4.45 pm
I have one question to ask the Minister. What process does he have in mind by which employers will register to take advantage of the deferral period? In the light of the conversation that we had on the previous clause, there will clearly be some benefit to doing so. The Minister hinted that it would be a quasi-automatic process based simply on employer contribution. Will there need to be a one-off registration process administered by PADA, for example, or will a record of the level of employer contributions mean that a deferral applies? Businesses will have to be notified if they are eligible for the deferral period, so that they can make use of it if they need to. I should like a little more detail on the practicalities and reassurance that they will not be unduly burdensome in delivering a potential benefit to employers.
Mr. O'Brien: The whole idea is that the employer can self-certify his scheme. There will not be a registration process. We want to make the rules explicit so that he can make a judgment that his scheme enables him to self-certify, and he will then be responsible for it. He will be able to get advice if he wishes, but that is essentially the approach.
PADA would not give him a certificate, because in a sense it is just another provider, although it has wider obligations. If a certificate were to be issued, it would have to be by the Pensions Regulator, but we do not intend that to happen. The employer will examine his scheme and see whether he is making contributions above a certain level. We want to make the rules as clear as possible so that he can say, “Right, I don’t have to be concerned about having to enrol everyone and set up a pension scheme on day one. I have got my three-month deferral period”—for example—“before I have to enrol everyone, because I go over the level.”
Miss Julie Kirkbride (Bromsgrove) (Con): The Minister has put some good arguments for his plan. From the opposite perspective, why is he excluding schemes that make contributions of between 3 per cent. and 6 per cent.? After all, those are companies that have been doing the right things and providing something for their employees by making a contribution that, if an employee stays there for a considerable period, will make a considerable difference to their pension pot because it is above the 3 per cent. state minimum. If there is to be a three-month waiting period, why cannot all schemes that already exist qualify?
Mr. O'Brien: That is a good point. Part of the process of deciding on the level was to consider all the circumstances of pension schemes, because they have administration costs and running costs. It would be very easy to set up a pension scheme with a high running cost. For example, personal accounts could have 0.5 per cent. or 0.3 per cent. running costs in the long term. Employers’ contributions can be used up in that running cost, so the employee does not get the benefit of them. In order to create therefore a cushion, we need a certain amount of flexibility, and some trade unions, for example, are concerned that the level at which the exemption—the provision—kicks in should be higher than 6 per cent., because the cost of running the system could be quite high. Some systems, if they allow a lot of choice or are complex, will have high administration costs.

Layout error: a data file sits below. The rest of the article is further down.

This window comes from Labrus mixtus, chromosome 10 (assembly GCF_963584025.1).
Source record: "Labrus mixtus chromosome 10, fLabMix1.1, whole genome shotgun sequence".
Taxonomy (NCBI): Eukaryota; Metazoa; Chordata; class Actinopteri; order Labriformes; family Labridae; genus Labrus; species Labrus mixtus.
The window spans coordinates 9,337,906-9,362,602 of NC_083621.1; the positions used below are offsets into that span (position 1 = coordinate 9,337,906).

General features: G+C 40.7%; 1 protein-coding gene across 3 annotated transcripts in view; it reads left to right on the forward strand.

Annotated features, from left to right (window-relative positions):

Essentially, the answer to the hon. Lady’s question is that I do not want to create a set of complex rules that say things like, “You can self-certify if your contribution is at 4 per cent. and your administrative costs—your pension scheme—remain at 0.3 per cent.,” among other conditions. I would rather have a clear and straightforward set of rules, so that a small employer who has enrolled his employees in a scheme that operates before 2012 and is fairly straightforward can just say, “They’re all signed up, I’m paying over 6 per cent., I can self-certify, it’s fairly simple and straightforward. That gives me a deferral period of this long, and I know what the situation is.” He does not have to get advice from an independent financial advisor. The issue is about getting the balance right between that level of protection against administrative costs, and making self-certification as simple and straightforward for a small employer as I possibly can.
Amendment agreed to.
Amendment made: No. 118, in clause 4, page 3, line 8, leave out from beginning to ‘within’ in line 10 and insert
‘Where a person becomes an active member of a scheme in accordance with regulations under this section, the employer must not take any action, or make any omission, by which the person ceases to be an active member of the scheme’.—[Mr. O'Brien.]
Andrew Selous: I beg to move amendment No. 14, in clause 4, page 3, line 15, at end add—
‘(7) The length of any such postponement shall not exceed 6 months.’.
The amendment would add new subsection (7) to the clause and stipulate the maximum time for which automatic enrolment could be deferred. The Minister has mentioned three months on several occasions during earlier debates, which is half the time that the amendment stipulates, at six months. The amendment would ensure a level playing field for all employers, because there is a competitive advantage for employers who do not make any automatic enrolment contributions to a scheme. An employer, in a business in which margins are tight, may compete against another who does not make such contributions, and 1 or 2 per cent. can make a difference to winning business and getting orders.
Paragraphs 2.38 and 2.39 of the regulatory impact assessment mention a possible three-month limit for the postponement of automatic enrolment, but it became clear from our earlier debate that we will have to wait for regulations. We would feel more comfortable if there was a time limit in the Bill, so it would be helpful if the Minister said when he expects to bring forward regulations on clause 4, because it raises significant issues, particularly about competitive advantage for employers.
I am afraid that I would reject setting a six-month period, although I assume that the amendment is a probing one in any event, so I will not spend any more time trying to rebut the arguments. I understand the position that the hon. Member for South-West Bedfordshire has taken.
Andrew Selous: What the Minister said when he introduced the debate on clause 4 was helpful. In light of what he said then and what he has said now, particularly about the time scale for bringing out the regulations, I beg to ask leave to withdraw the amendment.
Amendment, by leave, withdrawn.
Clause 4, as amended, ordered to stand part of the Bill.